Here the word “loyalty” has been replaced with the word “love”. Are love and loyalty the same thing? I think most would say “sometimes”. When do you think they might differ?
A second translation:
Let not chesed (grace, benevolence, and compassion) and emes (truth) forsake thee - Orthodox Jewish Bible
Here the Hebrew word chesed - usually translated as something like “grace or compassion” is used instead of loyalty. Our virtue of the month “faithfulness” is replaced with the Hebrew “emes,” usually translated as “truth.”
A third translation:
Let not mercy and truth forsake thee - (King James)
This comes from the King James Version - the translation of the Bible into English in 1611 that was widely used in the Anglican/Episcopal tradition into the 20th century. Here “loyalty” has been replaced with “mercy,” and like the Hebrew version “faithfulness” has been replaced with “truth.”
So you can see that this one short passage - just eight words - has been translated into English in at least four different ways using four or five words that, while related put different meanings, different emphases on the passage. There is an interesting discussion to be had about the first word of the coupling. How does changing the word from loyalty to love or compassion, or grace or mercy change the passage’s meaning? However, since our virtue this month is faithfulness, let’s focus instead on this change from faithfulness to truth.
Here are some questions that come to mind:
- Why might the modern translator have switched the word from truth to faithfulness?
- Do you need a truth to which you are faithful to lead a fulfilling life?
- Is there a truth you are taught to be faithful to? Does ESD teach you a truth? Should we?
- Is there a truth you need to figure out on your own?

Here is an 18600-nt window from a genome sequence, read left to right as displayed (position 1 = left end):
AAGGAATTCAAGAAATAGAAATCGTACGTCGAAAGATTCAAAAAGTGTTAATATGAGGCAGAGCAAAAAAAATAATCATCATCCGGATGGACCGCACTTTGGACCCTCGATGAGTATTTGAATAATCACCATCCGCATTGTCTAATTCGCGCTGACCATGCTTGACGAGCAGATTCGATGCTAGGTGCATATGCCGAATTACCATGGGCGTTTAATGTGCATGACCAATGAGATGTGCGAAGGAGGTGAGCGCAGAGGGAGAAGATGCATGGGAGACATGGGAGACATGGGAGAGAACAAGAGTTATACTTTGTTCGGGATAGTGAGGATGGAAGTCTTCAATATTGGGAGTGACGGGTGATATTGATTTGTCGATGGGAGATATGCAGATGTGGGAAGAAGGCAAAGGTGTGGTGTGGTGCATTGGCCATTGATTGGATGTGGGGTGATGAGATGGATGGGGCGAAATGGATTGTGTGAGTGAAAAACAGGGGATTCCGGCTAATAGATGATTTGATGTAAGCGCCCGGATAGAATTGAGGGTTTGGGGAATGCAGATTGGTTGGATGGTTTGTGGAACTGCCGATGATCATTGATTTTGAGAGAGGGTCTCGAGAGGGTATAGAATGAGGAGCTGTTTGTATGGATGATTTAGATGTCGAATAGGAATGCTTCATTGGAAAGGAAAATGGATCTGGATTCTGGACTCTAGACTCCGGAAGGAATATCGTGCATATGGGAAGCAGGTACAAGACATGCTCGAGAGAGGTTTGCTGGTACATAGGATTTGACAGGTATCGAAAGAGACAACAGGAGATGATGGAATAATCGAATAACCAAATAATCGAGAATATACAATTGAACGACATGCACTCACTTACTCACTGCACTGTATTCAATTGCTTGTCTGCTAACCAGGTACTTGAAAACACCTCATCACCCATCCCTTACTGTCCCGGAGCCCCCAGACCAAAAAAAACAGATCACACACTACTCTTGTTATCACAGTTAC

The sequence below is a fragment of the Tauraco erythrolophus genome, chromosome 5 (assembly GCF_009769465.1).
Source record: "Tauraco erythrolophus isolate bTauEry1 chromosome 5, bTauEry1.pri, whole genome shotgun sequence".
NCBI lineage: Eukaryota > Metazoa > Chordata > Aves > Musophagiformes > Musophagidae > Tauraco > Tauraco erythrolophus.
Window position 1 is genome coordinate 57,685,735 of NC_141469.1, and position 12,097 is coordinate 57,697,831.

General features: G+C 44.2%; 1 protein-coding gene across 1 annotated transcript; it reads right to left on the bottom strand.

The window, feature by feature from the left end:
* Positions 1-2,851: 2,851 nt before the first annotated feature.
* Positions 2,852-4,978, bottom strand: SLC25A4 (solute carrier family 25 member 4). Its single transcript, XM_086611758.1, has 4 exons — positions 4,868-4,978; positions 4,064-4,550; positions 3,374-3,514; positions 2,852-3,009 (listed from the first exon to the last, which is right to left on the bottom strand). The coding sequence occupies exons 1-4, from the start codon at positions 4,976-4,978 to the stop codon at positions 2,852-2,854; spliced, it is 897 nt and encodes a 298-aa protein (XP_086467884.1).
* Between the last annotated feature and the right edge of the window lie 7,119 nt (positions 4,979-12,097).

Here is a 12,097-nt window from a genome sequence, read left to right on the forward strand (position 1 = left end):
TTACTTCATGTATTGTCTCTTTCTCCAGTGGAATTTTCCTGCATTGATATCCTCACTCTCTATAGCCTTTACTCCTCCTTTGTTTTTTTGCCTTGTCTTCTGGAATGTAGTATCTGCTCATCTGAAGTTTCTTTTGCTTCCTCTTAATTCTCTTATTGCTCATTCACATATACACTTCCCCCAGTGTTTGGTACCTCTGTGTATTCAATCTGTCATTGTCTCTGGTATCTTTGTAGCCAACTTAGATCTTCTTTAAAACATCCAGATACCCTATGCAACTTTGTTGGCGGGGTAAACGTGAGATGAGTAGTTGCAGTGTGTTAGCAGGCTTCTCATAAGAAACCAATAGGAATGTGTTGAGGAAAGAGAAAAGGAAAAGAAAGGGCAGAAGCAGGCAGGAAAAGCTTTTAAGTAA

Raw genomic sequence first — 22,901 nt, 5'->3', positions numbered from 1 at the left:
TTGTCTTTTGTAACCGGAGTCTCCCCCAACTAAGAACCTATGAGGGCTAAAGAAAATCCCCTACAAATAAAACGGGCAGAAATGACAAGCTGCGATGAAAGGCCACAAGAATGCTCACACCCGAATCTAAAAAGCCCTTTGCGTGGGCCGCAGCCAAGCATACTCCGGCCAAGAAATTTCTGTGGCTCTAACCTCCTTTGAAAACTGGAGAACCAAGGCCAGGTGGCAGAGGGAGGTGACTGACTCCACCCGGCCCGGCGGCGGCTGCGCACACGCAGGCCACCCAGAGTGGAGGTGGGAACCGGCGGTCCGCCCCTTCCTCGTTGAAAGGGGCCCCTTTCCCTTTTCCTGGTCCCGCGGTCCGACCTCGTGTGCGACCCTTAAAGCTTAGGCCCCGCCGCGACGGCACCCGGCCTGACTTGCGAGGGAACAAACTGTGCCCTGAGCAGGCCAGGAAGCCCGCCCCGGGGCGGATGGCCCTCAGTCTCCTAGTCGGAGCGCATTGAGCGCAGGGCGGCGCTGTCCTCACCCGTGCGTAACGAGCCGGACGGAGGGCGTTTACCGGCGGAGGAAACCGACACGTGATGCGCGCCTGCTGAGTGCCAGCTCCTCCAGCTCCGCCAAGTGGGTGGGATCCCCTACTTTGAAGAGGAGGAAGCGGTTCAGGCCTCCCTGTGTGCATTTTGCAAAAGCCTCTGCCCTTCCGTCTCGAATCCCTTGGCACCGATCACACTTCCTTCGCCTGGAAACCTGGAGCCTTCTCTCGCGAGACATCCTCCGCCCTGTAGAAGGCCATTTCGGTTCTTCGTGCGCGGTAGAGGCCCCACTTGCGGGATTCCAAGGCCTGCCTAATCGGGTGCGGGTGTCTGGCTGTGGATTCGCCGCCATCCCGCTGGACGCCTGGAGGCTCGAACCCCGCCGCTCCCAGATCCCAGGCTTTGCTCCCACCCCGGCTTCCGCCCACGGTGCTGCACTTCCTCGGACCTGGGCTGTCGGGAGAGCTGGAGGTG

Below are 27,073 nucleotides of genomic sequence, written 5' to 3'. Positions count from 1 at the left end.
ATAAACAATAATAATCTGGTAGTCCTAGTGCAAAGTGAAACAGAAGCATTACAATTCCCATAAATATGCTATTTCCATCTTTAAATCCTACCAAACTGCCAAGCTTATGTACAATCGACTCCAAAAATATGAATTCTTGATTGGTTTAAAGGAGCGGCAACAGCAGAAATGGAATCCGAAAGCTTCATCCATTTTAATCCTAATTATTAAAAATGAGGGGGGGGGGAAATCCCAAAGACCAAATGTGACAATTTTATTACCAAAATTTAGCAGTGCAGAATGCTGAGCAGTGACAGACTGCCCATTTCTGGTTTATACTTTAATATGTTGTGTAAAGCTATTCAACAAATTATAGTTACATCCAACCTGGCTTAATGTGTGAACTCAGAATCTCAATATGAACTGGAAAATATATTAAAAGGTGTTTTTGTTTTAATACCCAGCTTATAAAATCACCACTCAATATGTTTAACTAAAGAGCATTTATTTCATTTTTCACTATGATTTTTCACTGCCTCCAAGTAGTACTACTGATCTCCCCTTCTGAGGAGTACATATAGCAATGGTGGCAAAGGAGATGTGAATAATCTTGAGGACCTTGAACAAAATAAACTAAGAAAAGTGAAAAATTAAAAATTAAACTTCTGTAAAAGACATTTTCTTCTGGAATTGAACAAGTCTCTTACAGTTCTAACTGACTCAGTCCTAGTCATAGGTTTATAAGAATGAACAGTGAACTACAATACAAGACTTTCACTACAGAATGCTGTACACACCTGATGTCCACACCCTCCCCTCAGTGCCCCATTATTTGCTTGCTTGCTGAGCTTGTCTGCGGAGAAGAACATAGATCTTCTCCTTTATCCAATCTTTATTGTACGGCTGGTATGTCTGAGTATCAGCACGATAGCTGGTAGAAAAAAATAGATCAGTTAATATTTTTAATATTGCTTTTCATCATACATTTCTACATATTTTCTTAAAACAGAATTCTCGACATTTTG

- Is there a truth we can agree on? Should there be?
I think most would say that to lead a fulfilling life, a person should develop a truth, a set of foundational principles by which they should act. With the humility that comes with the knowledge of my own imperfection, I believe my truth lies in the Gospel passage we read today,
Jesus answered, “I am the way and the truth and the life. No one comes to the Father except through me. If you really know me, you will know my Father as well.”
I believe that by knowing Jesus, falling in love with Jesus, that brings me closer to God and leads me to a fulfilling life. There are also people who I love very much, though, who do not think this is a truth. My life experience has told me as well that there are others out there in this world who lead fulfilling lives, lives I respect and admire for their goodness, who also do not agree with me. Hmmmm.
So maybe we need to go back to our various translations of our faithfulness passage from Proverbs. We saw that depending on who was doing the translating, the passage’s assertion - there are ideas in life we must hold onto - can be expressed in a variety of ways. Maybe the lesson here is that the ideas themselves - the truth - can also be explained in a variety of ways. Christian, Jew, Muslim, Hindu, or Buddhist may say the truth differently, may translate the truth differently. But maybe no matter what, it is God’s way of saying His truth in the language, in the way, He needs us to understand.
At ESD, we teach you a truth that is summarized in the baptismal covenant of the Episcopal church. There, the faithful are asked to commit themselves,
“To seek and serve Christ in all persons, strive for justice and peace among all people and respect the dignity of every human being.”
While most of us here are not Episcopalians and some not Christian, my hope is that this truth can be translated easily into the language of the principles that form your foundation.
My prayer for our community today is that this desire to ensure that we are respecting the dignity of every human being unites us in a common purpose and provides us all the truth by which we build our lives together.